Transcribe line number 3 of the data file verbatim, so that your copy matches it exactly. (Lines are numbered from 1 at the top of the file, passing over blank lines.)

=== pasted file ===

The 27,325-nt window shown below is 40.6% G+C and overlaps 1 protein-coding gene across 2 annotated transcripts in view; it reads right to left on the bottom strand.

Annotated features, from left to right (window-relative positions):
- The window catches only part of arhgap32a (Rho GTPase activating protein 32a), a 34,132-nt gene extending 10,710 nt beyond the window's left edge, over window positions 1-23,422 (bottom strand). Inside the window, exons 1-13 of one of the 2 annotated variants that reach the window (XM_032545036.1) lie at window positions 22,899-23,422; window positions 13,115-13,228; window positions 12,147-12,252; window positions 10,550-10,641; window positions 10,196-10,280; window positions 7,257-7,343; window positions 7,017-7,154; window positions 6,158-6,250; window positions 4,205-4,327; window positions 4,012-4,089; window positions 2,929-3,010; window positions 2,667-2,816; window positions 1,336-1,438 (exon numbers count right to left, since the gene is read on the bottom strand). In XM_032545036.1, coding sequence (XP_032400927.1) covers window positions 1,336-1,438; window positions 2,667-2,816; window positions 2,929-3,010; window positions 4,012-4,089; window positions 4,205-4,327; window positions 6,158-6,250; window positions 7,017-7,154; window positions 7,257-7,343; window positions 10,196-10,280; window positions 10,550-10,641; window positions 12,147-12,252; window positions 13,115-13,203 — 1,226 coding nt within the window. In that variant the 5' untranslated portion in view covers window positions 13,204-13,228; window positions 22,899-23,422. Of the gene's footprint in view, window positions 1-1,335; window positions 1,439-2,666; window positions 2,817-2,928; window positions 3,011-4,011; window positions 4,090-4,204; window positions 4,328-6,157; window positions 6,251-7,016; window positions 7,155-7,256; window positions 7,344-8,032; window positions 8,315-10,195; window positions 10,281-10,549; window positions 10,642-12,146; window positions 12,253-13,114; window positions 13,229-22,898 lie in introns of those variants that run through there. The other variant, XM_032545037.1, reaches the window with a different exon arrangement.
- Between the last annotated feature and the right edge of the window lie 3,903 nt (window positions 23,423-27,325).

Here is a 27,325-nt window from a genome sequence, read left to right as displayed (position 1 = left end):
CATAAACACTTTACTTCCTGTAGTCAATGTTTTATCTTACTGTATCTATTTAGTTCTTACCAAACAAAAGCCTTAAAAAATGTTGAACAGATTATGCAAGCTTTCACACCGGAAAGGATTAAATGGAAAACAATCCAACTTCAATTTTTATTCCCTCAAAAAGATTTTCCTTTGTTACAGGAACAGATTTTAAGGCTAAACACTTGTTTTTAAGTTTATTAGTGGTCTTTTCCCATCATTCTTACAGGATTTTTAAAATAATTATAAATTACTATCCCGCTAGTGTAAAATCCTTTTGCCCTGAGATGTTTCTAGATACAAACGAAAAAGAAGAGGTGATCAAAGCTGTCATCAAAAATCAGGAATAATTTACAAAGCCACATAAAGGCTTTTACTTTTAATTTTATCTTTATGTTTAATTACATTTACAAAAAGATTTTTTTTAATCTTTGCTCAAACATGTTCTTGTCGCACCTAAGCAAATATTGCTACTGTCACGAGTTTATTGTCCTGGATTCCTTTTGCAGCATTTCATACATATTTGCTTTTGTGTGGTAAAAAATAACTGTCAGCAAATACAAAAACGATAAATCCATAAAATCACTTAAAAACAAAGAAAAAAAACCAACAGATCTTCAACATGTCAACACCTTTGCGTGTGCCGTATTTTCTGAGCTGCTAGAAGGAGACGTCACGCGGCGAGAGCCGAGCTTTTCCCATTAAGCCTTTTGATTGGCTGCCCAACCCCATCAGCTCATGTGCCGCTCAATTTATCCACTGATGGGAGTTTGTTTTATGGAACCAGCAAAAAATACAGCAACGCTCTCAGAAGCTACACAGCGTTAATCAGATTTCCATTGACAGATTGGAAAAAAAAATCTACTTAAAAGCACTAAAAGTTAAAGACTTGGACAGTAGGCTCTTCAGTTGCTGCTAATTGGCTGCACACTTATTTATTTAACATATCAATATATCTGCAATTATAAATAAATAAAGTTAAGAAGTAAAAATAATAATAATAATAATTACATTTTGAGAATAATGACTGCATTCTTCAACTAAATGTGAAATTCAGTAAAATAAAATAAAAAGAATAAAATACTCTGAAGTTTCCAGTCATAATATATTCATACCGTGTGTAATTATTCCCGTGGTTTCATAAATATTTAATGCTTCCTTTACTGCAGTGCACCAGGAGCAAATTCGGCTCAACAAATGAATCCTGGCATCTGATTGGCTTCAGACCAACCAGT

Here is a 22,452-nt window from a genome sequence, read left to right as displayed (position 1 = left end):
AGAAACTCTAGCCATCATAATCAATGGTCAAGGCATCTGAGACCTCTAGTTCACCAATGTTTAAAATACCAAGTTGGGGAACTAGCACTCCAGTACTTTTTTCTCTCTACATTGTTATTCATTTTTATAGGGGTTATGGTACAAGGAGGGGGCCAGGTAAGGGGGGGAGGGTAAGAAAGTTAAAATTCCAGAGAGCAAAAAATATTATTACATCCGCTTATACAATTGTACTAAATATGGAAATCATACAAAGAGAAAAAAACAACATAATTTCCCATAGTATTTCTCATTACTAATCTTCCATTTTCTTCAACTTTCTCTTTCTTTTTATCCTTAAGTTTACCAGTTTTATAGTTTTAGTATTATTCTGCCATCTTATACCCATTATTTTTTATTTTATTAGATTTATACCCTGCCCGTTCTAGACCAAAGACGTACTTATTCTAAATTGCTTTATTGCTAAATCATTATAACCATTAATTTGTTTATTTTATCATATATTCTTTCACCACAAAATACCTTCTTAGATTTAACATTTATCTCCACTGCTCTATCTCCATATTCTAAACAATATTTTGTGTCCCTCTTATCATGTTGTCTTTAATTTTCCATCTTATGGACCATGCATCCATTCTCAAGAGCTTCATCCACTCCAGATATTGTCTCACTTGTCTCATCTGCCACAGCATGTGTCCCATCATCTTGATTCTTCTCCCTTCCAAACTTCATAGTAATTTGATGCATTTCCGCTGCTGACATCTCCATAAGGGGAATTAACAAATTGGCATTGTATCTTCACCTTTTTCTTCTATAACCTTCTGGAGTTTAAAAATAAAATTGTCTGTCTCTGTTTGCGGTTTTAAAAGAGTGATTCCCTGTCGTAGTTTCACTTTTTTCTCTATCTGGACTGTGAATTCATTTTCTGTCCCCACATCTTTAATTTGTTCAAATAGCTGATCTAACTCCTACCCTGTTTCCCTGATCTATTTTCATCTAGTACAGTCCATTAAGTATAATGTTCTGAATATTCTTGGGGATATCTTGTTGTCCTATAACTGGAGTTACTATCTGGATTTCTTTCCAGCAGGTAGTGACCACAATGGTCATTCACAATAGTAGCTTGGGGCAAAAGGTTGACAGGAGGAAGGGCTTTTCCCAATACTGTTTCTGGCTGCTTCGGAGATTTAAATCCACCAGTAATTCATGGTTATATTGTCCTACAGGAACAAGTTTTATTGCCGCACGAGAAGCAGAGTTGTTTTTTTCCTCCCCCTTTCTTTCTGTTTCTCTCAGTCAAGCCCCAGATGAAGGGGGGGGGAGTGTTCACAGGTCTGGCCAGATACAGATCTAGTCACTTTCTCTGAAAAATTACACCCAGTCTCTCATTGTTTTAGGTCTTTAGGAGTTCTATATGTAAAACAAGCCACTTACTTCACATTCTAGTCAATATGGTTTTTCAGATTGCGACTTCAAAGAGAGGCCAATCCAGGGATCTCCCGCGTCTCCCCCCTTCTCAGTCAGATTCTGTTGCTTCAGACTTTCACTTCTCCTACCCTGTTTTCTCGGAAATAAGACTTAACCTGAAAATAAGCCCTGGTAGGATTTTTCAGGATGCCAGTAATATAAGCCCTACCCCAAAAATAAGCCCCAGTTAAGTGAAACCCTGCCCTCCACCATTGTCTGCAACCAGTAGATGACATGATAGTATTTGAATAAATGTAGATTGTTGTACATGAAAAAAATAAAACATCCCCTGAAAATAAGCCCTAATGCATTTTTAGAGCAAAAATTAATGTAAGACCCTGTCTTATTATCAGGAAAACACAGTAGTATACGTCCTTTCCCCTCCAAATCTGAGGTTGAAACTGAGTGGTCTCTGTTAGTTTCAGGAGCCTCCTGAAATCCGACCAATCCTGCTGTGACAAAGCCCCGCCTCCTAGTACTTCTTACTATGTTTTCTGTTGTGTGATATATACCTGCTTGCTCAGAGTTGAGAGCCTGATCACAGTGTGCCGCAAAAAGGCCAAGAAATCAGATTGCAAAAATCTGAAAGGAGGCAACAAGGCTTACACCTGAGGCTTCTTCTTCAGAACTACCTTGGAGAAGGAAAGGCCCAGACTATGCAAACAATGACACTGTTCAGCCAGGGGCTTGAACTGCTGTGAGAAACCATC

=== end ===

- The window catches only part of arhgap32a (Rho GTPase activating protein 32a), a 34,132-nt gene extending 10,710 nt beyond the window's left edge, over window positions 1-23,422 (bottom strand). Inside the window, exons 1-13 of one of the 2 annotated variants that reach the window (XM_032545036.1) lie at window positions 22,899-23,422; window positions 13,115-13,228; window positions 12,147-12,252; window positions 10,550-10,641; window positions 10,196-10,280; window positions 7,257-7,343; window positions 7,017-7,154; window positions 6,158-6,250; window positions 4,205-4,327; window positions 4,012-4,089; window positions 2,929-3,010; window positions 2,667-2,816; window positions 1,336-1,438 (exon numbers count right to left, since the gene is read on the bottom strand). In XM_032545036.1, coding sequence (XP_032400927.1) covers window positions 1,336-1,438; window positions 2,667-2,816; window positions 2,929-3,010; window positions 4,012-4,089; window positions 4,205-4,327; window positions 6,158-6,250; window positions 7,017-7,154; window positions 7,257-7,343; window positions 10,196-10,280; window positions 10,550-10,641; window positions 12,147-12,252; window positions 13,115-13,203 — 1,226 coding nt within the window. In that variant the 5' untranslated portion in view covers window positions 13,204-13,228; window positions 22,899-23,422. Of the gene's footprint in view, window positions 1-1,335; window positions 1,439-2,666; window positions 2,817-2,928; window positions 3,011-4,011; window positions 4,090-4,204; window positions 4,328-6,157; window positions 6,251-7,016; window positions 7,155-7,256; window positions 7,344-8,032; window positions 8,315-10,195; window positions 10,281-10,549; window positions 10,642-12,146; window positions 12,253-13,114; window positions 13,229-22,898 lie in introns of those variants that run through there. The other variant, XM_032545037.1, reaches the window with a different exon arrangement.